2018 appears to be the year that Red Teams are making a major shift in tradecraft. PowerShell is still very popular but it is losing steam in mature organizations thanks to additional optics such as additional logging and AMSI. In the last organization I worked for, just starting PowerShell would cause an analyst to investigate why the user launched it. Ultimately, PowerShell is not required as it’s true power (pun intended) comes from being able to access .Net. This is where C# comes into play.
PowerShell to CSharp
Most of the community who started the offensive PowerShell tradecraft have been transitioning and creating new tools to C# as it provides full access to .Net. The ability to have a compiled .Net assembly can be useful as there are many ways to load and execute a .Net assembly (e.g.DotNetToJScript, Cobalt Strike’s execute-assembly). .Net assemblies also have the ability to load and execute other .Net assemblies thanks to reflection. One popular example is creating a stager that downloads, loads and executes the main functionality of your toolset. Another example is loading additional functionality into your toolset in memory to keep the size down. You could load any of the awesome SpectreOps GhostPack tools or cobbr’s SharpSploit. Did I mention all of this is happens in memory? Let’s walk through the steps to create our own C# assembly that will load some of this awesome tooling.
We will use Seatbelt from the GhostPack project for our example. A quick download from Github and we have everything we need. I used Visual Studio 2017 to compile the project with no issues. Once we have it compiled, we can run Seatbelt.exe to verify it is working as it should.
Next, we need to build an assembly that will load Seatbelt.exe into our application. Below is a sample of code that will load the assembly from disk, find the entrypoint or “Main” function and execute it with the specified parameters. Since Seatbelt is a console application, the passed parameters are the same as if we were typing it on the commandline. We will pass the “user” argument to run all “UserChecks” from Seatbelt.
Assembly loading and executing Seatbelt.exe with the “user” cmdline argument
This is great, we now have the ability to load and execute a .Net assembly into memory and execute it. But what happens if we do not have a console application and we are working with a DLL. We can call a method from a .Net assembly (EXE or DLL) without invoking the “main” method.
Using our already compiled Seatbelt assembly, we can call a specific method, provide the required parameters and execute it. The “UserCheck” method collects a lot of interesting information but what if we wanted just a small portion of that information. One of the methods called by “UserCheck” is “ListRecentRunCommands”. Looking through the Seatbelt code, we can see this function on line 6101 and that there are not any required arguments. We can tweak our existing assembly loader to execute just the “ListRecentRunCommands” method.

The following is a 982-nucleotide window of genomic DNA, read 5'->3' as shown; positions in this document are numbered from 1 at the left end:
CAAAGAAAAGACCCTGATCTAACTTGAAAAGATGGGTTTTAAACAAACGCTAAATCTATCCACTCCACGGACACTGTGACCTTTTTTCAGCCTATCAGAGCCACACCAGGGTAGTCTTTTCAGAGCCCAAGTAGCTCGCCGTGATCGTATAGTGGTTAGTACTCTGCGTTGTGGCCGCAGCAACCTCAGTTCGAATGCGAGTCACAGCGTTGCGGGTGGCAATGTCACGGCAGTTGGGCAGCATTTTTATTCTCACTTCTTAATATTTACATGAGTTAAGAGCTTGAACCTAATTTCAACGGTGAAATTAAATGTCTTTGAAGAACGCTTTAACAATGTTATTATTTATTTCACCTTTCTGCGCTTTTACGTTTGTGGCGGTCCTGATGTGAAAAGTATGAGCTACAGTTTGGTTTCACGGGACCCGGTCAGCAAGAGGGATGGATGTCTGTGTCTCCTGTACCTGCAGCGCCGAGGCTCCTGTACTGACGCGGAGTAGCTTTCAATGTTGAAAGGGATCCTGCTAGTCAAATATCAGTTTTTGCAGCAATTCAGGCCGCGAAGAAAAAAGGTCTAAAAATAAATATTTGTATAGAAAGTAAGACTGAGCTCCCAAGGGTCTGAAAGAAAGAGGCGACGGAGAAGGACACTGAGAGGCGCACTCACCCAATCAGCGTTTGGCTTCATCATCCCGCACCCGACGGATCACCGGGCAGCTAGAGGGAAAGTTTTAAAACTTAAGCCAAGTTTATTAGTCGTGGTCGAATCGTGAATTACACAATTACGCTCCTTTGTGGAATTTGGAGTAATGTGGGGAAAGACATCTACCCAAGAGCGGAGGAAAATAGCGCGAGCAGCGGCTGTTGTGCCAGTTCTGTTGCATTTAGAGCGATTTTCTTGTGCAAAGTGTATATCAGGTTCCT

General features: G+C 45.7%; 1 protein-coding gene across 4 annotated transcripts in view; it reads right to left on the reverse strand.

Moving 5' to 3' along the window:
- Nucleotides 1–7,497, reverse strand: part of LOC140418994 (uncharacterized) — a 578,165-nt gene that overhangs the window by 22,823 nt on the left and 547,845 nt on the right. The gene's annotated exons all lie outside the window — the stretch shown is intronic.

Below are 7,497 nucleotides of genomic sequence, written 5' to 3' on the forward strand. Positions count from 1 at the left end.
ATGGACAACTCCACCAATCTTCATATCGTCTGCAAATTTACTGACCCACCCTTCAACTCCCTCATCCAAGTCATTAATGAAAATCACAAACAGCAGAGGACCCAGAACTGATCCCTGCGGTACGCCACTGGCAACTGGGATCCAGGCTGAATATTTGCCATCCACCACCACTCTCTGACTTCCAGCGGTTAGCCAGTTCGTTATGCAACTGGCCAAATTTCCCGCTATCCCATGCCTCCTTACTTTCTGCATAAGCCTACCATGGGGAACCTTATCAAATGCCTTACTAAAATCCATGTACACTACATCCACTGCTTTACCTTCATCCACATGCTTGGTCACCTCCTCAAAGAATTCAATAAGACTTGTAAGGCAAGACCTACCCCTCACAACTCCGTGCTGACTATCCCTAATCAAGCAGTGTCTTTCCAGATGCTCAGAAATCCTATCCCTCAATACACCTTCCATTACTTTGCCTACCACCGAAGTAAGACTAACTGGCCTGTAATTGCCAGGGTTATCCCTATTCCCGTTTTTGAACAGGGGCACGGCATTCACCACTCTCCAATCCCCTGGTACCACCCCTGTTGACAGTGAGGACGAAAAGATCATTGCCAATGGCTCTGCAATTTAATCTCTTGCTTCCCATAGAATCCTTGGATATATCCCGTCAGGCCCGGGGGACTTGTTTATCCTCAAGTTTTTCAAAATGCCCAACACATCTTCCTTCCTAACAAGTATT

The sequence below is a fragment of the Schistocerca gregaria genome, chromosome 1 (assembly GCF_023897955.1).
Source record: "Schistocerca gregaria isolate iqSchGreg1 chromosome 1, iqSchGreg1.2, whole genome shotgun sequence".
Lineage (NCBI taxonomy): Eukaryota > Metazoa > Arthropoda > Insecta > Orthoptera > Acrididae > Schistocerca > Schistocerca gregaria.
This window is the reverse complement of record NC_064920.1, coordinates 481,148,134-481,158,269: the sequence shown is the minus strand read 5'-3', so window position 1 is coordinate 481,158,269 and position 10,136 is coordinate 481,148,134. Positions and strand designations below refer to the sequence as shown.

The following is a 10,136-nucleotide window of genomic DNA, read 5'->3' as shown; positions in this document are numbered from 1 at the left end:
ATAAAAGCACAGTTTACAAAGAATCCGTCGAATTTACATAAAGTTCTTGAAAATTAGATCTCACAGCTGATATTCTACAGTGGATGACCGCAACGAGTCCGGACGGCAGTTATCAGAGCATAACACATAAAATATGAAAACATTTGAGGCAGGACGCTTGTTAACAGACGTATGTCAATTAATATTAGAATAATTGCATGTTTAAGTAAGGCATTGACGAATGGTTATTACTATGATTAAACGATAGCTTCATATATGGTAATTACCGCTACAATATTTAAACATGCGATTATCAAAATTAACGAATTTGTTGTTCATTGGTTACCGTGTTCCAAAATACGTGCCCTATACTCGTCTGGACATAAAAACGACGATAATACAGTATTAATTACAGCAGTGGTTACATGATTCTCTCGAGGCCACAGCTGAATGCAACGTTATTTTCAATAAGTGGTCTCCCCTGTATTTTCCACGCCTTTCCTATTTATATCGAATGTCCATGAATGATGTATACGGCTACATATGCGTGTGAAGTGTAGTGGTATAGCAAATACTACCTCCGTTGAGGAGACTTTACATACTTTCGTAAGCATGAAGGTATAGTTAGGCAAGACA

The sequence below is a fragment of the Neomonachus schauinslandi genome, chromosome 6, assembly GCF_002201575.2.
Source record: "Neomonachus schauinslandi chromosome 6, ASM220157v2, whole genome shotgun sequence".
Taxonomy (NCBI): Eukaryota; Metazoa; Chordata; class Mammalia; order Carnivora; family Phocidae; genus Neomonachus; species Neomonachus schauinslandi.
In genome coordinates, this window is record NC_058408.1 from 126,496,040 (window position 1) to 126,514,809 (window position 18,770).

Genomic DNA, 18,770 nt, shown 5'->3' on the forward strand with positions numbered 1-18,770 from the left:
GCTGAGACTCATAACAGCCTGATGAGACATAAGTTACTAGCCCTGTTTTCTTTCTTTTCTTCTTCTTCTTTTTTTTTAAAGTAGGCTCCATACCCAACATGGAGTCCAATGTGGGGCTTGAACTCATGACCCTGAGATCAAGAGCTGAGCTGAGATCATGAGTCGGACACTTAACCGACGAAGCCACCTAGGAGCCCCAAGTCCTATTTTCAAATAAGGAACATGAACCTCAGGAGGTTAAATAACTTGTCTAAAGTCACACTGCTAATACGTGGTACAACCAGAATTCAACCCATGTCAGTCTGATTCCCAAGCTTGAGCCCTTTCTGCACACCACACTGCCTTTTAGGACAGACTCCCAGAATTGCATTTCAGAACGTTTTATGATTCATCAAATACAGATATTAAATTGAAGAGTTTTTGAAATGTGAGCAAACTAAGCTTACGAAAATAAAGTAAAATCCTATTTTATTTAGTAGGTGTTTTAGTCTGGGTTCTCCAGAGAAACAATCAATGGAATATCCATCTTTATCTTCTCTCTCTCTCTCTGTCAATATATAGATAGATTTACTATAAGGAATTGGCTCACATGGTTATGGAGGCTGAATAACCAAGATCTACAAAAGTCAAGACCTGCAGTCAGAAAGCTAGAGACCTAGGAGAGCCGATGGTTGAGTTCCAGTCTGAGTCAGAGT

Now that we have our code, we can build our assembly and test it out.
Assembly loading and executing Seatbelt.exe’s “ListRecentRunCommands” method
We have again successfully loaded a .Net assembly into memory and executed a method. This can be used for writing C# droppers/stagers or integrated into your own tooling.
From a defensive perspective, there is little insight into the world of .Net. previous posts by SpectreOps and the infosec community have highlighted this. Application whitelisting is usually thrown around as a solution but for most large enterprises, this is an extremely difficult process. One thing that red teamers and attackers will not be able to avoid is calling CSC.exe when loading an assembly. When calling the System.Reflection.Assembly.Load() method, CSC.exe is called and compiles a temporary DLL in the temp directory that is then deleted immediately. This has to do with .Net assemblies being Just-In-Time compiled. CSC.exe is a tough indicator as it can be extremely noisy. However, some EDR products have the ability to examine these DLLs as they touch disk. There is a chance it could be flagged during that time and the assembly would fail to load.
One cool project that looks to address identifying this is Endgame’s ClrGuard. This can monitor or block any process that attempts to loads the CLR/.Net runtime. Depending on the environment and the amount of .Net applications, this could be something worth investing time into but it could also log or block a lot of legitimate applications utilizing the .Net runtime.
This covers the basics of using reflection to load and execute .Net assemblies. None of these techniques are really that new, developers have been using the reflection to load assemblies for application plugins and other uses for a while. These techniques will be useful for red teamers and attackers until we get some optics into .Net. Thanks for reading.